Saturday, September 1, 2012

Harvesting the hazels



You need to stop reading this and go outside right now. Find the nearest hazel or filbert hedge, and break off one of the clusters of nuts.

Hazelnut in the husk
If you live in the Pacific northwest, it won't be hard to find one. Any planting with trees and shrubs probably has a few. If you live elsewhere, you might have to search. That's ok. The journey is what matters, right?


If you don't break of this cluster, the squirrels will in a matter of days, so don't feel too guilty. Of course, don't do anything that will get you in trouble, either!

The cluster of hazelnuts in their cases will be jade green and frilly, a group of lacey collars enclosing green or tan seeds. Put a thumb on the tannest nut, and try to move it. If it roles free from the husk, it's ripe enough to eat, though perhaps not for long-term storage. If not, it doesn't matter for what you are going to do. Peel back the husk instead.

Insert nose here
Now smell the husk, and the green stem of the nut. Isn't it divine? It could be a mens' or womens' cologne, or a laundry product, but it's too pure really for either. It smells like, of all things, spring. Funny in early September.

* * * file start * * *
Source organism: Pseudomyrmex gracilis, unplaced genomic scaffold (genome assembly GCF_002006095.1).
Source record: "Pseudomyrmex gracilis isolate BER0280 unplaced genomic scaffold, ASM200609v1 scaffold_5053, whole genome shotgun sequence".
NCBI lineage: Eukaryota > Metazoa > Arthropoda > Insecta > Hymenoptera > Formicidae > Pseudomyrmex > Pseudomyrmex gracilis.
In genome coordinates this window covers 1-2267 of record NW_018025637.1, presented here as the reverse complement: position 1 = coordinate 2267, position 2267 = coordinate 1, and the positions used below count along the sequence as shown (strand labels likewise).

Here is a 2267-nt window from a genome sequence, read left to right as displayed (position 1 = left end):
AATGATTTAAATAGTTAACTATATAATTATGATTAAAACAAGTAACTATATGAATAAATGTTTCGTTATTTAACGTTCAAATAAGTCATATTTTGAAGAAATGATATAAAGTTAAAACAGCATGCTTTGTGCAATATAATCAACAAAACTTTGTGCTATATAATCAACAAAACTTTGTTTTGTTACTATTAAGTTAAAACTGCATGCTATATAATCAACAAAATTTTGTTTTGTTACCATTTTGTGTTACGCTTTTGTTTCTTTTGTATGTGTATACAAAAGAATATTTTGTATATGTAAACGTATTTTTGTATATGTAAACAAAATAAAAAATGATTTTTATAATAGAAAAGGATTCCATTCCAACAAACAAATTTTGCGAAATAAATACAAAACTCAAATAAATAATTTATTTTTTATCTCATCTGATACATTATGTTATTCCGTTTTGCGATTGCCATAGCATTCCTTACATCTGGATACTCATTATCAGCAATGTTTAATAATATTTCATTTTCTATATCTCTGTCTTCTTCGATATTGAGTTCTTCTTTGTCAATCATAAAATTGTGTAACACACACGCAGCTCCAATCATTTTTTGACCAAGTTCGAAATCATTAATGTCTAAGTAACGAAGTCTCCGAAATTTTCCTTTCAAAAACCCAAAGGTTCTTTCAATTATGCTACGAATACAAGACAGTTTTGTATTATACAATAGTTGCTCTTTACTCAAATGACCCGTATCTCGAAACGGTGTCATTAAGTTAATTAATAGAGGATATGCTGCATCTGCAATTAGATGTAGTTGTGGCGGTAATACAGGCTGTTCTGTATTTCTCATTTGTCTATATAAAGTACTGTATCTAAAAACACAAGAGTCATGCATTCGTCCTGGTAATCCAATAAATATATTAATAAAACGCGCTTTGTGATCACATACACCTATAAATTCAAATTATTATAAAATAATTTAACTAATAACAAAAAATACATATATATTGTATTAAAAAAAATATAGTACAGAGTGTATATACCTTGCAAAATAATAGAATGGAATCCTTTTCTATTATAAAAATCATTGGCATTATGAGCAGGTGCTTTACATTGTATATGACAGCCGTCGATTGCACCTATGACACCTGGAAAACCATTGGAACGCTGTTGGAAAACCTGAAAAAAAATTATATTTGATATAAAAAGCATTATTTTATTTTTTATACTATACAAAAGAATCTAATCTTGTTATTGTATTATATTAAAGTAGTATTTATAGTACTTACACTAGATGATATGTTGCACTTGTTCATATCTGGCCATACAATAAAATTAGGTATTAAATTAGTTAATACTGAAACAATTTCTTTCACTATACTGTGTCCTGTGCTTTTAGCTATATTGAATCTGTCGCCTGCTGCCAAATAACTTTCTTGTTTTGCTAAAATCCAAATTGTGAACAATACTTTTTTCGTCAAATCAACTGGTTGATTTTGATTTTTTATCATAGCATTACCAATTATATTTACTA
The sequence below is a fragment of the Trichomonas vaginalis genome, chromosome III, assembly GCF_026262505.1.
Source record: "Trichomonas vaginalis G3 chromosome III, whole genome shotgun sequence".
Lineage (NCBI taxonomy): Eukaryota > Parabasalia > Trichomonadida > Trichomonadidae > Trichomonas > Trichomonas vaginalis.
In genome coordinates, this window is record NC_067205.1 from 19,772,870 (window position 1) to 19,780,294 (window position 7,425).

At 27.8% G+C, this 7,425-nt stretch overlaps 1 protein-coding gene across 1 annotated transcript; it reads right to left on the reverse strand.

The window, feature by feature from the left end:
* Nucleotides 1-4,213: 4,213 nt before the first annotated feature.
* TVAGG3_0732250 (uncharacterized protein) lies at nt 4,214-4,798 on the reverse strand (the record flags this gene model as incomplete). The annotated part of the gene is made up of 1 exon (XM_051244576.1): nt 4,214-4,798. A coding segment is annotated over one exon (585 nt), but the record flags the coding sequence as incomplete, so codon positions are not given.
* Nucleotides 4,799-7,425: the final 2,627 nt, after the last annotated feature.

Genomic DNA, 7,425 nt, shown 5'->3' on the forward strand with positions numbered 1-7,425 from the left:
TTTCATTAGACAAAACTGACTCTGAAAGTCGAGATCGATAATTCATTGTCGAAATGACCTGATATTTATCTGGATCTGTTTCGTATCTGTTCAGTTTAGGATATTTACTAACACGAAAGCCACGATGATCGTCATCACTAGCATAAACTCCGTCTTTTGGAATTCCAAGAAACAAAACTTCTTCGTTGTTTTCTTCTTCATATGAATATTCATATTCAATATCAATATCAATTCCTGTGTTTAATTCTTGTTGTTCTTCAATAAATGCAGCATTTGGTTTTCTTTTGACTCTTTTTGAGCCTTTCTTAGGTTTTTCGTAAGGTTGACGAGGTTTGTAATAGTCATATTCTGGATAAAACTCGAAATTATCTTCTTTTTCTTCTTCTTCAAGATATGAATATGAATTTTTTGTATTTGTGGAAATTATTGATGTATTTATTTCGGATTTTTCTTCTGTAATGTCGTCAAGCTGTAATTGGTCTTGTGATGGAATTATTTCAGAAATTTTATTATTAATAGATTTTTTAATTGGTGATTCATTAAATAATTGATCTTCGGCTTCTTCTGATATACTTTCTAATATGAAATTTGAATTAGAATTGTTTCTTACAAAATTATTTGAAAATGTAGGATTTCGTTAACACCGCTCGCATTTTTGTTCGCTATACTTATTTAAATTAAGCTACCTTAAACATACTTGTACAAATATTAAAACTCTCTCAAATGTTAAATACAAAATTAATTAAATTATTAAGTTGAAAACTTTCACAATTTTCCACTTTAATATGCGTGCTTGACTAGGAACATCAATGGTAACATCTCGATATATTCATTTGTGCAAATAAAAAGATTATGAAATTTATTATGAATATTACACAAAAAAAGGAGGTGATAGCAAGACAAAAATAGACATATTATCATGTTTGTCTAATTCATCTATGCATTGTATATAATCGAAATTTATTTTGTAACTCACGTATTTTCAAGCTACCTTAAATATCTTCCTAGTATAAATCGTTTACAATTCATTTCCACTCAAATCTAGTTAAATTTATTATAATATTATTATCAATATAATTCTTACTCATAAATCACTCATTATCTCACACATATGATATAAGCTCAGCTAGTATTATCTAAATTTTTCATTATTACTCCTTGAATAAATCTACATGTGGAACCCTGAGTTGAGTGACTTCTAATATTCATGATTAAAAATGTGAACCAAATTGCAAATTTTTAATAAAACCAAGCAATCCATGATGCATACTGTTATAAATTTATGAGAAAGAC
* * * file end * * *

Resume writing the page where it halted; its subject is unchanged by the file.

I have no idea why hazelnut husks smell so wonderful. Maybe to help attract squirrels? Though they consume many nuts, squirrels greatly benefit the few that survive. By dragging them off and burying them, squirrels serve as the distribution system for the seeds, allowing them to grow far from the tree. That is idle speculation, though. Seriously I have no clue. But seriously, they smell great.





We are trying to harvest hazels this year, for the first time. Usually by the time I decide they are ripe, the squirrels have taken them all. This year I am picking them green but loose in the husk. It will be a few weeks before I know if the meat shrivels up and is ruined or if it is edible. Good nut and seed crops are one of the big gaps in production at Several Gardens Farm. We will never meet our caloric needs with our nut crop, but a harvest will help us make at least a few more meals from entirely farm-grown food




Litter of nut husks - a squirrel has been here!


 Note - squirrels leave lots of apparently intact hazels scattered around the lawn. Nearly all are "blanks", hollow  inside. 

It is a total waste of time to gather these dropped seeds and open them.The good ones are either eaten in situ, the empty shells dropping down to form a mulch beneath the plant, or dragged off and  buried, where they will sprout a few years later.

A good nut
A blank






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